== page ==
INVASION Season One
The world ending with a whimper
UK/US Apple TV+, streaming now Showrunners Simon Kinberg,
Cast Golshifteh Farahani, Shamier Anderson, Shioli Kutsuna, Billy Barratt While it’s unlikely that the one-line pitch for Invasion was “Let’s make the dullest alien invasion show ever!”, by the time you’ve sat through all 10 mind-numbing episodes you can’t help thinking it’s possible.
The intention is clear: an invasion of Earth seen from the viewpoint of ordinary people with no access to privileged information, showing the confusion, the terror and the struggle to survive when you don’t know what’s going on. In a series of parallel storylines we see the events unfold globally through the
The show clearly wants to be Lost but the backstories here are mundane
eyes of a dysfunctional family in the States; a group of kids going full-on Lord Of The Flies in the UK; a soldier in Afghanistan; an aerospace engineer in Japan; and, oddly, a small-town US sheriff whose plot is abruptly curtailed in episode one and appears to have only been included so they could get Sam Neill’s name into the pre-publicity.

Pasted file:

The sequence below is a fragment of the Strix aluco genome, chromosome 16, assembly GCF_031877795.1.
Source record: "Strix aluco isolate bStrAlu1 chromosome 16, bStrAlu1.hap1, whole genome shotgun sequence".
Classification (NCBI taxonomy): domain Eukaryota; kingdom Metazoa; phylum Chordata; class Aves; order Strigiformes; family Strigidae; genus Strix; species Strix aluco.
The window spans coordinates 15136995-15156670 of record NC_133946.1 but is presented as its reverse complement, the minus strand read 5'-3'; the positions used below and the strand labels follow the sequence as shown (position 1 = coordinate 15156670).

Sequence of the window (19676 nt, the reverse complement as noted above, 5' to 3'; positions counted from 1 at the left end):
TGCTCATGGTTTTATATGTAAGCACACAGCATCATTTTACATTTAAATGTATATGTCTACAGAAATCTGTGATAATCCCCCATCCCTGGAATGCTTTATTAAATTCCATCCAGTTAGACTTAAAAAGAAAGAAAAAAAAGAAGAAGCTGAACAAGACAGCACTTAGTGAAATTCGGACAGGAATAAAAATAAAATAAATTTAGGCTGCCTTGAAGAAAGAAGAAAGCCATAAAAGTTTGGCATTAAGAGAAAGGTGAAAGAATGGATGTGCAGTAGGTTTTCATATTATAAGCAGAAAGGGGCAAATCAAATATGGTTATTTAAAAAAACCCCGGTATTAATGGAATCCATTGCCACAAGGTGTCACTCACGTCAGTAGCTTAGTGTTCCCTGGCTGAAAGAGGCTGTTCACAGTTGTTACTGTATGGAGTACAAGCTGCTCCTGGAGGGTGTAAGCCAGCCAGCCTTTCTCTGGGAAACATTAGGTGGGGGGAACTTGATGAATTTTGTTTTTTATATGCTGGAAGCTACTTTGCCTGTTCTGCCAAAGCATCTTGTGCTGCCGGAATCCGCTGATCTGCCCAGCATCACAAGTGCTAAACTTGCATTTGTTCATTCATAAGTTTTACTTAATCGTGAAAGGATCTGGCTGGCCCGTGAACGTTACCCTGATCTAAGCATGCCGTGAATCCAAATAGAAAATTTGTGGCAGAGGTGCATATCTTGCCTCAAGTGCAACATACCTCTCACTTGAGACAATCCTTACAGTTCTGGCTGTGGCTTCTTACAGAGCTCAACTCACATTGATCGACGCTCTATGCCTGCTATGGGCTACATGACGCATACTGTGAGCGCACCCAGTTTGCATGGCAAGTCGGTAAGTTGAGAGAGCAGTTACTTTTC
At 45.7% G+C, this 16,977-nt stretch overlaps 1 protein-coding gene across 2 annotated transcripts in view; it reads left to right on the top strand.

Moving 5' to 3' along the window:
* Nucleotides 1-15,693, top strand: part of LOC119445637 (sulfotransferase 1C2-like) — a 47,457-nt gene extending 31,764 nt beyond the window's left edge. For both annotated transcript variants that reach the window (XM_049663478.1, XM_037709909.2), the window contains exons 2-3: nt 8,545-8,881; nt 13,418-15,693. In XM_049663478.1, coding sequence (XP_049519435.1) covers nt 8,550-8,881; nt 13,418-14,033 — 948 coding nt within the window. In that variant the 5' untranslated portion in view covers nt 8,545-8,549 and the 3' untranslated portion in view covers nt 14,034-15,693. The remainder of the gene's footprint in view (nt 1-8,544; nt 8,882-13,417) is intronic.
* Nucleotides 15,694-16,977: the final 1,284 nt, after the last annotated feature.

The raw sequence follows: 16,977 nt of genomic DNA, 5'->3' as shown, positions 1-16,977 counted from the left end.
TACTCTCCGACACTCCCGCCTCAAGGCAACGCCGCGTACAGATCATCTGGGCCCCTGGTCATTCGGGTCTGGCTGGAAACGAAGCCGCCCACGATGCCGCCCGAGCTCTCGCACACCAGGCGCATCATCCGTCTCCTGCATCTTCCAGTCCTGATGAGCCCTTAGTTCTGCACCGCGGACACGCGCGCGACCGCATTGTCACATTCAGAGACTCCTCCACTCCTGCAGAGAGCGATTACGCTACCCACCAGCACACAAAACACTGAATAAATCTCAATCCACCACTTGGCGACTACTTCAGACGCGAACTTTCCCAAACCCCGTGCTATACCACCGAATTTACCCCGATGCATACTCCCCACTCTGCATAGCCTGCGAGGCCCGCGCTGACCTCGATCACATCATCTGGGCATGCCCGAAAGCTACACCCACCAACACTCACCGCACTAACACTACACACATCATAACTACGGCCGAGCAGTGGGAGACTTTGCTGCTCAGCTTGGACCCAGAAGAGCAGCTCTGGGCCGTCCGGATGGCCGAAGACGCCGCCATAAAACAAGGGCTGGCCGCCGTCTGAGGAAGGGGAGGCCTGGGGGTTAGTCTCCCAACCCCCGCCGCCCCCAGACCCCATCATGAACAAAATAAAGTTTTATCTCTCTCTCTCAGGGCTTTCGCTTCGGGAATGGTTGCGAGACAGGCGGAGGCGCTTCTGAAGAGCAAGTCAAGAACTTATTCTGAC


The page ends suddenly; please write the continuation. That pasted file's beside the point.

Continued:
Sounds promising? Sadly the aliens seem in no hurry to trash the planet, the human characters are uniformly dull, and everything and anything takes aeons of the running time to achieve. The show clearly wants to be Lost but the backstories here are a mundane litany of off-the-shelf relationship woes that it’s hard to care about.
When some semblance of a sci-fi plot does surface, it’s fairly humdrum, derivative stuff and hardly enough to reward your efforts to stay awake. The series certainly looks lavish, but feels like a waste of production values. There are some effectively tense action set-pieces, and a gloriously silly bit with David Bowie saving the world. But mostly Invasion feels like the ultimate experiment in delayed gratification – which will come only after the show’s been cancelled. Dave Golder
The series was inspired by The War Of The Worlds – not the book, but the panic surrounding the Orson Welles radio play.